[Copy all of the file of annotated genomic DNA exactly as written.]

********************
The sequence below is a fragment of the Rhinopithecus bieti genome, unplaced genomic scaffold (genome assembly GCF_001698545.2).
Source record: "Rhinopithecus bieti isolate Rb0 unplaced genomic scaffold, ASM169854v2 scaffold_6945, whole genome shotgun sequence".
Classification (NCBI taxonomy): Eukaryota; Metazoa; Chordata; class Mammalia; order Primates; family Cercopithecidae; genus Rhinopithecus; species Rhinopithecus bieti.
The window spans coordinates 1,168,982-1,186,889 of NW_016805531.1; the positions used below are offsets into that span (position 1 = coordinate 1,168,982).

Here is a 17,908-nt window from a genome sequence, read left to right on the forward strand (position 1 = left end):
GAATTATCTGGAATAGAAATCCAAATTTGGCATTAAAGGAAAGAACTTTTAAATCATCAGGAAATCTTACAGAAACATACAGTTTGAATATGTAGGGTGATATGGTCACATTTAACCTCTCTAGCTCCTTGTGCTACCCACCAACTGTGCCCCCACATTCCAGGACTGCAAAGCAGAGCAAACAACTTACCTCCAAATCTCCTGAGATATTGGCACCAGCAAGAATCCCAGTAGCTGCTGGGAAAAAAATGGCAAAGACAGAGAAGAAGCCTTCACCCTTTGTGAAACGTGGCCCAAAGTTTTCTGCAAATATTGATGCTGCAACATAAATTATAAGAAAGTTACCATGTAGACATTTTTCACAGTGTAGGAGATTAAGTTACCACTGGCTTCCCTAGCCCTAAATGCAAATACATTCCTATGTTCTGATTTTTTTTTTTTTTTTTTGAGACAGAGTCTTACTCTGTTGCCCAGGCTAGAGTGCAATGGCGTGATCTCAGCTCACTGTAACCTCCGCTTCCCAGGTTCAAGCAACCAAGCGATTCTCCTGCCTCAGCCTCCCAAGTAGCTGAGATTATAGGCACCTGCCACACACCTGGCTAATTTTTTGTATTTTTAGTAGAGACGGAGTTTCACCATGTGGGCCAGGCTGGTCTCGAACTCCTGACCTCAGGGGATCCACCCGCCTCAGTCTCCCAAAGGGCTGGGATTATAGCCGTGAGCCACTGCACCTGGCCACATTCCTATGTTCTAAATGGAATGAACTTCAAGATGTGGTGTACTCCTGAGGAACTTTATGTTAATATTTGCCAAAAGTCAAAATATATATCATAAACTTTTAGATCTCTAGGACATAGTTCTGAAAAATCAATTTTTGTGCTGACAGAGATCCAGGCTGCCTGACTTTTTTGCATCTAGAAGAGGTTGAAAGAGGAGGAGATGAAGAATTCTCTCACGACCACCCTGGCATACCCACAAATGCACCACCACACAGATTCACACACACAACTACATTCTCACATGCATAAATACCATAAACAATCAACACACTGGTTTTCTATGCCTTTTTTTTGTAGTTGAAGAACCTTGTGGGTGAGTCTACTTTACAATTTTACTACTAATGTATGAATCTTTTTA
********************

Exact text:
The sequence below is a fragment of the Rhinopithecus bieti genome, unplaced genomic scaffold (genome assembly GCF_001698545.2).
Source record: "Rhinopithecus bieti isolate Rb0 unplaced genomic scaffold, ASM169854v2 scaffold_6945, whole genome shotgun sequence".
Classification (NCBI taxonomy): Eukaryota; Metazoa; Chordata; class Mammalia; order Primates; family Cercopithecidae; genus Rhinopithecus; species Rhinopithecus bieti.
The window spans coordinates 1,168,982-1,186,889 of NW_016805531.1; the positions used below are offsets into that span (position 1 = coordinate 1,168,982).

Here is a 17,908-nt window from a genome sequence, read left to right on the forward strand (position 1 = left end):
GAATTATCTGGAATAGAAATCCAAATTTGGCATTAAAGGAAAGAACTTTTAAATCATCAGGAAATCTTACAGAAACATACAGTTTGAATATGTAGGGTGATATGGTCACATTTAACCTCTCTAGCTCCTTGTGCTACCCACCAACTGTGCCCCCACATTCCAGGACTGCAAAGCAGAGCAAACAACTTACCTCCAAATCTCCTGAGATATTGGCACCAGCAAGAATCCCAGTAGCTGCTGGGAAAAAAATGGCAAAGACAGAGAAGAAGCCTTCACCCTTTGTGAAACGTGGCCCAAAGTTTTCTGCAAATATTGATGCTGCAACATAAATTATAAGAAAGTTACCATGTAGACATTTTTCACAGTGTAGGAGATTAAGTTACCACTGGCTTCCCTAGCCCTAAATGCAAATACATTCCTATGTTCTGATTTTTTTTTTTTTTTTTTGAGACAGAGTCTTACTCTGTTGCCCAGGCTAGAGTGCAATGGCGTGATCTCAGCTCACTGTAACCTCCGCTTCCCAGGTTCAAGCAACCAAGCGATTCTCCTGCCTCAGCCTCCCAAGTAGCTGAGATTATAGGCACCTGCCACACACCTGGCTAATTTTTTGTATTTTTAGTAGAGACGGAGTTTCACCATGTGGGCCAGGCTGGTCTCGAACTCCTGACCTCAGGGGATCCACCCGCCTCAGTCTCCCAAAGGGCTGGGATTATAGCCGTGAGCCACTGCACCTGGCCACATTCCTATGTTCTAAATGGAATGAACTTCAAGATGTGGTGTACTCCTGAGGAACTTTATGTTAATATTTGCCAAAAGTCAAAATATATATCATAAACTTTTAGATCTCTAGGACATAGTTCTGAAAAATCAATTTTTGTGCTGACAGAGATCCAGGCTGCCTGACTTTTTTGCATCTAGAAGAGGTTGAAAGAGGAGGAGATGAAGAATTCTCTCACGACCACCCTGGCATACCCACAAATGCACCACCACACAGATTCACACACACAACTACATTCTCACATGCATAAATACCATAAACAATCAACACACTGGTTTTCTATGCCTTTTTTTTGTAGTTGAAGAACCTTGTGGGTGAGTCTACTTTACAATTTTACTACTAATGTATGAATCTTTTTA